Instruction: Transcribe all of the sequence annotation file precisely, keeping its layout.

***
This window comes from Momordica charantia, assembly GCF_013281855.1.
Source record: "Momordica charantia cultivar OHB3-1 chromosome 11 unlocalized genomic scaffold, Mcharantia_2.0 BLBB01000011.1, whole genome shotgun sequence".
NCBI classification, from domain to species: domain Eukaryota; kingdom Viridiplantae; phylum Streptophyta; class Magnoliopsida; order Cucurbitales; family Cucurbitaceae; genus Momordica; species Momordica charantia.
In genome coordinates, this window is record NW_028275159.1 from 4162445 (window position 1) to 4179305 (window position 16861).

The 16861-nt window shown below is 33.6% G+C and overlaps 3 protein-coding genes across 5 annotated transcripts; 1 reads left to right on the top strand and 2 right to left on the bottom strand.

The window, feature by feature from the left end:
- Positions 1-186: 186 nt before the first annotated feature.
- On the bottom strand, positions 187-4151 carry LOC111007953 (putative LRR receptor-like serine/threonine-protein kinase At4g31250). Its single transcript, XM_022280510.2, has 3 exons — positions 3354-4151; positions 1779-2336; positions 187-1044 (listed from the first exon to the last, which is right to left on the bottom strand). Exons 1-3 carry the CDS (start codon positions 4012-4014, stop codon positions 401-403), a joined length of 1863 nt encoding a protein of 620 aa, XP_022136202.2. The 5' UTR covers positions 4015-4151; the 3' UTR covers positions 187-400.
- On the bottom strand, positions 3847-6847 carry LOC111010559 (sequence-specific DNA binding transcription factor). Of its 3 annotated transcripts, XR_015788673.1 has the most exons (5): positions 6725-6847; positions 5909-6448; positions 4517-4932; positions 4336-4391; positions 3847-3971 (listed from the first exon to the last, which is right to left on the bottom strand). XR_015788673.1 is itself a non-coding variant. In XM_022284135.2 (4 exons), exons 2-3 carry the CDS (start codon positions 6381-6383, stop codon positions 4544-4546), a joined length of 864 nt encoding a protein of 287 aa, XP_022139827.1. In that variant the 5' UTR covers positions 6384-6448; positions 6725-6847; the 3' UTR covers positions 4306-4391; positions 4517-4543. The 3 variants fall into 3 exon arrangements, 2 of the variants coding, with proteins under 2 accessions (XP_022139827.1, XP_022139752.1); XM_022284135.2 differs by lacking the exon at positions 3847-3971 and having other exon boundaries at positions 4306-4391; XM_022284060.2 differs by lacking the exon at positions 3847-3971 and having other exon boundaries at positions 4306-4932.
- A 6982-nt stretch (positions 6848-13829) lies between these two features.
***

This window comes from Momordica charantia, assembly GCF_013281855.1.
Source record: "Momordica charantia cultivar OHB3-1 chromosome 11 unlocalized genomic scaffold, Mcharantia_2.0 BLBB01000011.1, whole genome shotgun sequence".
NCBI classification, from domain to species: domain Eukaryota; kingdom Viridiplantae; phylum Streptophyta; class Magnoliopsida; order Cucurbitales; family Cucurbitaceae; genus Momordica; species Momordica charantia.
In genome coordinates, this window is record NW_028275159.1 from 4162445 (window position 1) to 4179305 (window position 16861).

The 16861-nt window shown below is 33.6% G+C and overlaps 3 protein-coding genes across 5 annotated transcripts; 1 reads left to right on the top strand and 2 right to left on the bottom strand.

The window, feature by feature from the left end:
- Positions 1-186: 186 nt before the first annotated feature.
- On the bottom strand, positions 187-4151 carry LOC111007953 (putative LRR receptor-like serine/threonine-protein kinase At4g31250). Its single transcript, XM_022280510.2, has 3 exons — positions 3354-4151; positions 1779-2336; positions 187-1044 (listed from the first exon to the last, which is right to left on the bottom strand). Exons 1-3 carry the CDS (start codon positions 4012-4014, stop codon positions 401-403), a joined length of 1863 nt encoding a protein of 620 aa, XP_022136202.2. The 5' UTR covers positions 4015-4151; the 3' UTR covers positions 187-400.
- On the bottom strand, positions 3847-6847 carry LOC111010559 (sequence-specific DNA binding transcription factor). Of its 3 annotated transcripts, XR_015788673.1 has the most exons (5): positions 6725-6847; positions 5909-6448; positions 4517-4932; positions 4336-4391; positions 3847-3971 (listed from the first exon to the last, which is right to left on the bottom strand). XR_015788673.1 is itself a non-coding variant. In XM_022284135.2 (4 exons), exons 2-3 carry the CDS (start codon positions 6381-6383, stop codon positions 4544-4546), a joined length of 864 nt encoding a protein of 287 aa, XP_022139827.1. In that variant the 5' UTR covers positions 6384-6448; positions 6725-6847; the 3' UTR covers positions 4306-4391; positions 4517-4543. The 3 variants fall into 3 exon arrangements, 2 of the variants coding, with proteins under 2 accessions (XP_022139827.1, XP_022139752.1); XM_022284135.2 differs by lacking the exon at positions 3847-3971 and having other exon boundaries at positions 4306-4391; XM_022284060.2 differs by lacking the exon at positions 3847-3971 and having other exon boundaries at positions 4306-4932.
- A 6982-nt stretch (positions 6848-13829) lies between these two features.